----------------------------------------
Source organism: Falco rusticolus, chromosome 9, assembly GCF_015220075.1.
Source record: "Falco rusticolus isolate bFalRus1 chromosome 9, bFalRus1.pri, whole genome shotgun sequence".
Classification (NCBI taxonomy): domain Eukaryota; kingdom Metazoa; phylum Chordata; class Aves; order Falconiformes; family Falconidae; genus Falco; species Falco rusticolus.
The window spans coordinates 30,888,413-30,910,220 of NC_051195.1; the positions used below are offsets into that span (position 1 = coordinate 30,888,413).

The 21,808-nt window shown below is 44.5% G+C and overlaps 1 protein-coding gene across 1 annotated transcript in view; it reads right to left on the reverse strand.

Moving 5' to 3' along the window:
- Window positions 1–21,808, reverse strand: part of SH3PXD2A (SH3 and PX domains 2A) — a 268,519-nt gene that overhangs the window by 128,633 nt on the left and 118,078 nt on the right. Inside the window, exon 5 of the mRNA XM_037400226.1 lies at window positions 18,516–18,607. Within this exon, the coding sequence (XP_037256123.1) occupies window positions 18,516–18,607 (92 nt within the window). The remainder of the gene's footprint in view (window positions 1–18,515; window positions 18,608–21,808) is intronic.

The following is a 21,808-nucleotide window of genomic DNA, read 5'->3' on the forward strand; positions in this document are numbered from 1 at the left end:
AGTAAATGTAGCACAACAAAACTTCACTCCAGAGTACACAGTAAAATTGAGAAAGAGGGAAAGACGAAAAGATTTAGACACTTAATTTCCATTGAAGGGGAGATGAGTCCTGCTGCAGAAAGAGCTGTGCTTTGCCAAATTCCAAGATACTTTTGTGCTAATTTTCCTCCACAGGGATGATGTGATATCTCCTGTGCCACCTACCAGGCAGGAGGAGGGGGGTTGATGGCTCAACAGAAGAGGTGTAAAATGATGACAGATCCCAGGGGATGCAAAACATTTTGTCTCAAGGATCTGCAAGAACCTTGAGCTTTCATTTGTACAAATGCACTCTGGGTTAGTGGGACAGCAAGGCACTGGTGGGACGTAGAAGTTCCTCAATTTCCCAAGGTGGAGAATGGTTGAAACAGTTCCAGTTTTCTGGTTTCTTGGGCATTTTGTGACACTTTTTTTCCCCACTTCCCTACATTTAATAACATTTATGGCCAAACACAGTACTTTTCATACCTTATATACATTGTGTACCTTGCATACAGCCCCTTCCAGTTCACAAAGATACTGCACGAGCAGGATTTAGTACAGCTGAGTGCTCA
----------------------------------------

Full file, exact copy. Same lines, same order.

Source organism: Falco rusticolus, chromosome 9, assembly GCF_015220075.1.
Source record: "Falco rusticolus isolate bFalRus1 chromosome 9, bFalRus1.pri, whole genome shotgun sequence".
Classification (NCBI taxonomy): domain Eukaryota; kingdom Metazoa; phylum Chordata; class Aves; order Falconiformes; family Falconidae; genus Falco; species Falco rusticolus.
The window spans coordinates 30,888,413-30,910,220 of NC_051195.1; the positions used below are offsets into that span (position 1 = coordinate 30,888,413).

The 21,808-nt window shown below is 44.5% G+C and overlaps 1 protein-coding gene across 1 annotated transcript in view; it reads right to left on the reverse strand.

Moving 5' to 3' along the window:
- Window positions 1–21,808, reverse strand: part of SH3PXD2A (SH3 and PX domains 2A) — a 268,519-nt gene that overhangs the window by 128,633 nt on the left and 118,078 nt on the right. Inside the window, exon 5 of the mRNA XM_037400226.1 lies at window positions 18,516–18,607. Within this exon, the coding sequence (XP_037256123.1) occupies window positions 18,516–18,607 (92 nt within the window). The remainder of the gene's footprint in view (window positions 1–18,515; window positions 18,608–21,808) is intronic.

The following is a 21,808-nucleotide window of genomic DNA, read 5'->3' on the forward strand; positions in this document are numbered from 1 at the left end:
AGTAAATGTAGCACAACAAAACTTCACTCCAGAGTACACAGTAAAATTGAGAAAGAGGGAAAGACGAAAAGATTTAGACACTTAATTTCCATTGAAGGGGAGATGAGTCCTGCTGCAGAAAGAGCTGTGCTTTGCCAAATTCCAAGATACTTTTGTGCTAATTTTCCTCCACAGGGATGATGTGATATCTCCTGTGCCACCTACCAGGCAGGAGGAGGGGGGTTGATGGCTCAACAGAAGAGGTGTAAAATGATGACAGATCCCAGGGGATGCAAAACATTTTGTCTCAAGGATCTGCAAGAACCTTGAGCTTTCATTTGTACAAATGCACTCTGGGTTAGTGGGACAGCAAGGCACTGGTGGGACGTAGAAGTTCCTCAATTTCCCAAGGTGGAGAATGGTTGAAACAGTTCCAGTTTTCTGGTTTCTTGGGCATTTTGTGACACTTTTTTTCCCCACTTCCCTACATTTAATAACATTTATGGCCAAACACAGTACTTTTCATACCTTATATACATTGTGTACCTTGCATACAGCCCCTTCCAGTTCACAAAGATACTGCACGAGCAGGATTTAGTACAGCTGAGTGCTCA